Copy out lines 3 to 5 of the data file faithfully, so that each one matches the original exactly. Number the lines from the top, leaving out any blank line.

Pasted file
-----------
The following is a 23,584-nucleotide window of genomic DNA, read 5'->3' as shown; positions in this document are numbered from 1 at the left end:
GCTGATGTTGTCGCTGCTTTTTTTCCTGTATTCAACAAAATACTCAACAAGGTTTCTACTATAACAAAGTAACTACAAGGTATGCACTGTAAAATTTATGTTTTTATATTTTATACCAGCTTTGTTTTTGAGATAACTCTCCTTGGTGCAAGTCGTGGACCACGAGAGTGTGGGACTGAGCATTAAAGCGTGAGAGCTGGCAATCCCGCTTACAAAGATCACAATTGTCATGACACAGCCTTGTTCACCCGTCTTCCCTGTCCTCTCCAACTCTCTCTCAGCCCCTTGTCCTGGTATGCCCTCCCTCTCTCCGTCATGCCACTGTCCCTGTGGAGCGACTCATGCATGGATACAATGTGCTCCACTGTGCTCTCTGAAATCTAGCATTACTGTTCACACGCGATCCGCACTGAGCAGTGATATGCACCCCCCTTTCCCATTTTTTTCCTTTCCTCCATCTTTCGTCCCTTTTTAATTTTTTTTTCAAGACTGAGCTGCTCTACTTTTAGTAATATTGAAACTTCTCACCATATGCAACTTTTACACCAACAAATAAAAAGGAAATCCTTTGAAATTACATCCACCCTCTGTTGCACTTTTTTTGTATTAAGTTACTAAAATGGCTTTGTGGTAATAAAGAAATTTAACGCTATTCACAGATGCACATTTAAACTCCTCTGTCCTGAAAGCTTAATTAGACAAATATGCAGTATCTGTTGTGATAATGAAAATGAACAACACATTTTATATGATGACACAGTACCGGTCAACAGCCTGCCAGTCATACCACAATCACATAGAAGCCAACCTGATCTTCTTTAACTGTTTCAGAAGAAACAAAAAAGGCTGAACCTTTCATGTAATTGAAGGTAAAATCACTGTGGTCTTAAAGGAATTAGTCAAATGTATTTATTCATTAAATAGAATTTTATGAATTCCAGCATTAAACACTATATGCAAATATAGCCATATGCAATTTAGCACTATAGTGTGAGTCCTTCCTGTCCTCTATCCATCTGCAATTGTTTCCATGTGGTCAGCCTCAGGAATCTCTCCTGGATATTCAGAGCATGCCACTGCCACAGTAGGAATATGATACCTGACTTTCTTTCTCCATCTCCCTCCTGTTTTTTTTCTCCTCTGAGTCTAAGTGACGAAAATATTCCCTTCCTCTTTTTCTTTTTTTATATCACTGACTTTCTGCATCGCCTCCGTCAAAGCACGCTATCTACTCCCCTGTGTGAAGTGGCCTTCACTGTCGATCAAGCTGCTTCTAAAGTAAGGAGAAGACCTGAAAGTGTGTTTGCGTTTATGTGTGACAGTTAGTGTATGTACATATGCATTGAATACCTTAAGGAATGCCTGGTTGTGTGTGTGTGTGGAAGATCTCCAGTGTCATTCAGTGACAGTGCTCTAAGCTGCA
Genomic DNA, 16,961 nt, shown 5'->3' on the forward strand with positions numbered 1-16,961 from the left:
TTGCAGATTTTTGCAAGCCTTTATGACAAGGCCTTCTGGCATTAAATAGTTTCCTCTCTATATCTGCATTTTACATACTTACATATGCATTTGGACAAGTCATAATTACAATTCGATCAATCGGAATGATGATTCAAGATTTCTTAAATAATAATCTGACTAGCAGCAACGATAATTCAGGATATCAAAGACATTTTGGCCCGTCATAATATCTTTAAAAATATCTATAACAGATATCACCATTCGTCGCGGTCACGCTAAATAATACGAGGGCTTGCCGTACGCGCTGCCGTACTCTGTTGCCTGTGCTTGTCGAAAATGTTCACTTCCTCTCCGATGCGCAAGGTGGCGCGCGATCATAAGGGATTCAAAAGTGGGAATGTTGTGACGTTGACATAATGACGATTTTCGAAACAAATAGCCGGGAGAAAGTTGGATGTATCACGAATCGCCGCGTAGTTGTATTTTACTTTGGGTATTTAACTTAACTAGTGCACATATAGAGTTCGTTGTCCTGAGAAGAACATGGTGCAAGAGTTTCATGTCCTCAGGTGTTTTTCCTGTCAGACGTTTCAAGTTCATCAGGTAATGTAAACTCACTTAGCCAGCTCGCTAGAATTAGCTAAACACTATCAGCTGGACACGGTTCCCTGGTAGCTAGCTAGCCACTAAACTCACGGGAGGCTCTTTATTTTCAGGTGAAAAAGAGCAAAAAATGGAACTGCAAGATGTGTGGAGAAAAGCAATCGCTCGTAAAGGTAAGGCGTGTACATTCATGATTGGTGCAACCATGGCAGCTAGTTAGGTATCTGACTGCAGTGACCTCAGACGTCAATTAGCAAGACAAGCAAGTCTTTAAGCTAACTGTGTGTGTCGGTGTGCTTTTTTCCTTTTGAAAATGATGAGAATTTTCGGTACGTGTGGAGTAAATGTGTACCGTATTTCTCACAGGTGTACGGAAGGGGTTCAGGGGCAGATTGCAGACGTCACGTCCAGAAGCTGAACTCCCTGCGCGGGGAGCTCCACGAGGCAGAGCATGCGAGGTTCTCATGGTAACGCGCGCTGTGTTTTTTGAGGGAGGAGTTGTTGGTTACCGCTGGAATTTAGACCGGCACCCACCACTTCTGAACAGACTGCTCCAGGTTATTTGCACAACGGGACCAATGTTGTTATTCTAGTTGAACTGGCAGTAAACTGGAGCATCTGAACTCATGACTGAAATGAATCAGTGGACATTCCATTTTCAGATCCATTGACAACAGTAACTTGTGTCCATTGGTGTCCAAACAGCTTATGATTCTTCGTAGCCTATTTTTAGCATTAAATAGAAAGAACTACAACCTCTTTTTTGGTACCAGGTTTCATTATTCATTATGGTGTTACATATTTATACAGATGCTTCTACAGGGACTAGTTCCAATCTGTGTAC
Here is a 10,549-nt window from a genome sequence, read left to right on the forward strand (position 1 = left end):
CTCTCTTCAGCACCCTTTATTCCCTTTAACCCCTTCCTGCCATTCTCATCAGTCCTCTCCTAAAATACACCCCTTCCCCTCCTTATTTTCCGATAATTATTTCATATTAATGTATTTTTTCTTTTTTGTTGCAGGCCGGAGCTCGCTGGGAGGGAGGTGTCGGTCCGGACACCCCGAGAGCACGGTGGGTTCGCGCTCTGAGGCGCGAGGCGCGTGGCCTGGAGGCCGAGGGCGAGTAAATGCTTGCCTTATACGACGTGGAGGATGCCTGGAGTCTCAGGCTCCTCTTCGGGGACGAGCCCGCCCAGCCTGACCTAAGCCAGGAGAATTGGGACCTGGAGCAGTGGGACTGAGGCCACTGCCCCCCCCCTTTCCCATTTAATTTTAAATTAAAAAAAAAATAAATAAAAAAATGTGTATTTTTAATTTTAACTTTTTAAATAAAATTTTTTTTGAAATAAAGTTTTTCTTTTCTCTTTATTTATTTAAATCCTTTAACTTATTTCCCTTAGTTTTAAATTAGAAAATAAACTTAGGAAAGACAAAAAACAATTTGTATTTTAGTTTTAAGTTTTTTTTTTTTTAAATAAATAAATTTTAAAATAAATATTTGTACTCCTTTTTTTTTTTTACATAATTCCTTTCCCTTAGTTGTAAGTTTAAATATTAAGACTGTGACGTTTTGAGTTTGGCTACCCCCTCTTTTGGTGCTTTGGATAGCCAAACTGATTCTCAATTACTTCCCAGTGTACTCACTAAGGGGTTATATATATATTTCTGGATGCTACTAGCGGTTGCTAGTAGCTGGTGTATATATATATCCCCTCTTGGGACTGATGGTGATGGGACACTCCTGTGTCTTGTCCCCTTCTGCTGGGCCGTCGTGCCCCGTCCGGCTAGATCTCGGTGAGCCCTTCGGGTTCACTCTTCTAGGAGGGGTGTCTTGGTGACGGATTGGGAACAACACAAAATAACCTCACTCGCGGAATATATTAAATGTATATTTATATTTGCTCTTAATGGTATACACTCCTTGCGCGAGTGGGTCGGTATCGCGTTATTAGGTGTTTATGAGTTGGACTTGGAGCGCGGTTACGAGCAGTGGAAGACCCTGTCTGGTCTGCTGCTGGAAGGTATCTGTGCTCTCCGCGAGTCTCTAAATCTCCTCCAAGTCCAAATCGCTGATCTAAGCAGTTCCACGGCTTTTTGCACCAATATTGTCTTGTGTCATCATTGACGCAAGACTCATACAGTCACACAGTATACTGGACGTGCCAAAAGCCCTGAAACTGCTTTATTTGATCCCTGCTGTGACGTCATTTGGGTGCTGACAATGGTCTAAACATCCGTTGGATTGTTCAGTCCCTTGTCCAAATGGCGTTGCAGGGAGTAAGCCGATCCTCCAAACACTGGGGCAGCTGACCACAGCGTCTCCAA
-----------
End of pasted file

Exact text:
Genomic DNA, 16,961 nt, shown 5'->3' on the forward strand with positions numbered 1-16,961 from the left:
TTGCAGATTTTTGCAAGCCTTTATGACAAGGCCTTCTGGCATTAAATAGTTTCCTCTCTATATCTGCATTTTACATACTTACATATGCATTTGGACAAGTCATAATTACAATTCGATCAATCGGAATGATGATTCAAGATTTCTTAAATAATAATCTGACTAGCAGCAACGATAATTCAGGATATCAAAGACATTTTGGCCCGTCATAATATCTTTAAAAATATCTATAACAGATATCACCATTCGTCGCGGTCACGCTAAATAATACGAGGGCTTGCCGTACGCGCTGCCGTACTCTGTTGCCTGTGCTTGTCGAAAATGTTCACTTCCTCTCCGATGCGCAAGGTGGCGCGCGATCATAAGGGATTCAAAAGTGGGAATGTTGTGACGTTGACATAATGACGATTTTCGAAACAAATAGCCGGGAGAAAGTTGGATGTATCACGAATCGCCGCGTAGTTGTATTTTACTTTGGGTATTTAACTTAACTAGTGCACATATAGAGTTCGTTGTCCTGAGAAGAACATGGTGCAAGAGTTTCATGTCCTCAGGTGTTTTTCCTGTCAGACGTTTCAAGTTCATCAGGTAATGTAAACTCACTTAGCCAGCTCGCTAGAATTAGCTAAACACTATCAGCTGGACACGGTTCCCTGGTAGCTAGCTAGCCACTAAACTCACGGGAGGCTCTTTATTTTCAGGTGAAAAAGAGCAAAAAATGGAACTGCAAGATGTGTGGAGAAAAGCAATCGCTCGTAAAGGTAAGGCGTGTACATTCATGATTGGTGCAACCATGGCAGCTAGTTAGGTATCTGACTGCAGTGACCTCAGACGTCAATTAGCAAGACAAGCAAGTCTTTAAGCTAACTGTGTGTGTCGGTGTGCTTTTTTCCTTTTGAAAATGATGAGAATTTTCGGTACGTGTGGAGTAAATGTGTACCGTATTTCTCACAGGTGTACGGAAGGGGTTCAGGGGCAGATTGCAGACGTCACGTCCAGAAGCTGAACTCCCTGCGCGGGGAGCTCCACGAGGCAGAGCATGCGAGGTTCTCATGGTAACGCGCGCTGTGTTTTTTGAGGGAGGAGTTGTTGGTTACCGCTGGAATTTAGACCGGCACCCACCACTTCTGAACAGACTGCTCCAGGTTATTTGCACAACGGGACCAATGTTGTTATTCTAGTTGAACTGGCAGTAAACTGGAGCATCTGAACTCATGACTGAAATGAATCAGTGGACATTCCATTTTCAGATCCATTGACAACAGTAACTTGTGTCCATTGGTGTCCAAACAGCTTATGATTCTTCGTAGCCTATTTTTAGCATTAAATAGAAAGAACTACAACCTCTTTTTTGGTACCAGGTTTCATTATTCATTATGGTGTTACATATTTATACAGATGCTTCTACAGGGACTAGTTCCAATCTGTGTAC
Here is a 10,549-nt window from a genome sequence, read left to right on the forward strand (position 1 = left end):